I have been experiencing lately quite few Firefox crashes that bring down the entire (desktop) Windows OS in a brutal manner: complete system lockup, instant reboots (no … (read more)
I have been experiencing lately quite few Firefox crashes that bring down the entire (desktop) Windows OS in a brutal manner: complete system lockup, instant reboots (no blue screen).
These seem related to the audio and video interactions with the host system - streaming musinc online (siriusxm.com) or engaging in graphic intensive activities. This supposition propmpt me to perform few hardware tests - memory, GPU, audio card,etc. Everything checks out fine with the basic test and diagnostic tools I've used.
The worse system crashes have happened while on the https://buckhill.com/tubing-2/snow-tubing/ wesbite trying to purchase passes. Along the way for signing the waiver, the site brings up a graphical pad for capturing the guest's signature using the mouse. Several attempts have ended with horrendous system crashes (I had to locate the hardware reset button on my system, which took a while), never in the same spot in the process. Similar issues have happened on my wife's laptop (Windows 10 OS) while using Firefox on this site.
I had to use a different browser to complete this purchase, for both my kids sanity and my system health. (for whomever is interested in troubleshooting this site, just follow the prompts and add guests - the purchase step is the very last one).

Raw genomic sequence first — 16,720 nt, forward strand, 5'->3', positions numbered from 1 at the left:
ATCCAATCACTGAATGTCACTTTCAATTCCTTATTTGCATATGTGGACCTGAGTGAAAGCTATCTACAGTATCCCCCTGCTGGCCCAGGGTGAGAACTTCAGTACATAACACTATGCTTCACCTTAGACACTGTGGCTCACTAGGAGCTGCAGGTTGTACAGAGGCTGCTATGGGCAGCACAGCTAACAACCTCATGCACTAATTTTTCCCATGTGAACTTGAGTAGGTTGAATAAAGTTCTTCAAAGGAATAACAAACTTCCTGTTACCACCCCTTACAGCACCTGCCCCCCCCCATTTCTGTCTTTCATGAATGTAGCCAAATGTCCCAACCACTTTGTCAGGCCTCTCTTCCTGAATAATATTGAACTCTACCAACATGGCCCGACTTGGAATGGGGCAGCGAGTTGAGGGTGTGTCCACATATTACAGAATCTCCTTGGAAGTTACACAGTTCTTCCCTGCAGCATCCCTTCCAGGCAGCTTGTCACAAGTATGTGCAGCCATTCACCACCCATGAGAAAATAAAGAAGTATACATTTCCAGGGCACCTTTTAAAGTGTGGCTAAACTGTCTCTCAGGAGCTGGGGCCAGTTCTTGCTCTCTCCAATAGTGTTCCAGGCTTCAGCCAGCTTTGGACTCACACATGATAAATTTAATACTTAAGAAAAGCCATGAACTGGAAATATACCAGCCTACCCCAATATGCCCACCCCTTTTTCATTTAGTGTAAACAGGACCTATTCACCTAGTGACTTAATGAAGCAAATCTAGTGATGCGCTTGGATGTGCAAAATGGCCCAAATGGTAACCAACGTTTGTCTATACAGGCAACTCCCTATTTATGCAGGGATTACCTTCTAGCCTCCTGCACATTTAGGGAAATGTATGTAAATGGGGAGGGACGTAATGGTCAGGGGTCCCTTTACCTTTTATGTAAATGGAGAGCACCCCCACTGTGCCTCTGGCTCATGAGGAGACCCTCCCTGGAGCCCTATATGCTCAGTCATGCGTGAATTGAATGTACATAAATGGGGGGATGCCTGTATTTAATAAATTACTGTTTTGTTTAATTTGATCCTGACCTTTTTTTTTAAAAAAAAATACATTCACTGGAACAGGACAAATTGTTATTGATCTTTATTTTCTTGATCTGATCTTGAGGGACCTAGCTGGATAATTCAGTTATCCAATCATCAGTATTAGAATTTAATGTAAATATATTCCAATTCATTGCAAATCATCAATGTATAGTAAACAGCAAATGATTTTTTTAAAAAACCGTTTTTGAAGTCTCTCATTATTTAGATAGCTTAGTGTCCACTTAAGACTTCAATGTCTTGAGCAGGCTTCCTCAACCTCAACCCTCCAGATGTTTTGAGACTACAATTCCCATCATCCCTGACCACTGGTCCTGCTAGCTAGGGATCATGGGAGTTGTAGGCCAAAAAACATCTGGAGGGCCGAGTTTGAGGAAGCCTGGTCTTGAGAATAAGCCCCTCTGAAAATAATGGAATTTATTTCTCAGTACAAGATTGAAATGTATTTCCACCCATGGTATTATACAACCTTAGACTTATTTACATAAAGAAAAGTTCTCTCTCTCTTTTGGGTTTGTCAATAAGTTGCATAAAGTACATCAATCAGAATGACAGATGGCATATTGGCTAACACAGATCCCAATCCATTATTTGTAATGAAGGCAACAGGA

I should mention that Firefox' own crash page (about:crashes) shows no sign of any crashes.
Other times, the Firefox window just dissappears without any warning, and no traces of crash information in Firefox nor OS event system. My system is configured to save a memory minidump in the event of crashes - there were none.
In this context, I could be wrong, but narrowed the culprit down to Firefox itself. In my opinion, whatever Firefox is doing to bypass OS basic protection mechanisms (and let's be honest - on Windows these can be better) and cause such hard failures are a dangerous vulnerability that should be investigated.
Any ideas and suggestions on diagnosing this or what to capture for aiding with troubleshooting, are appreciated.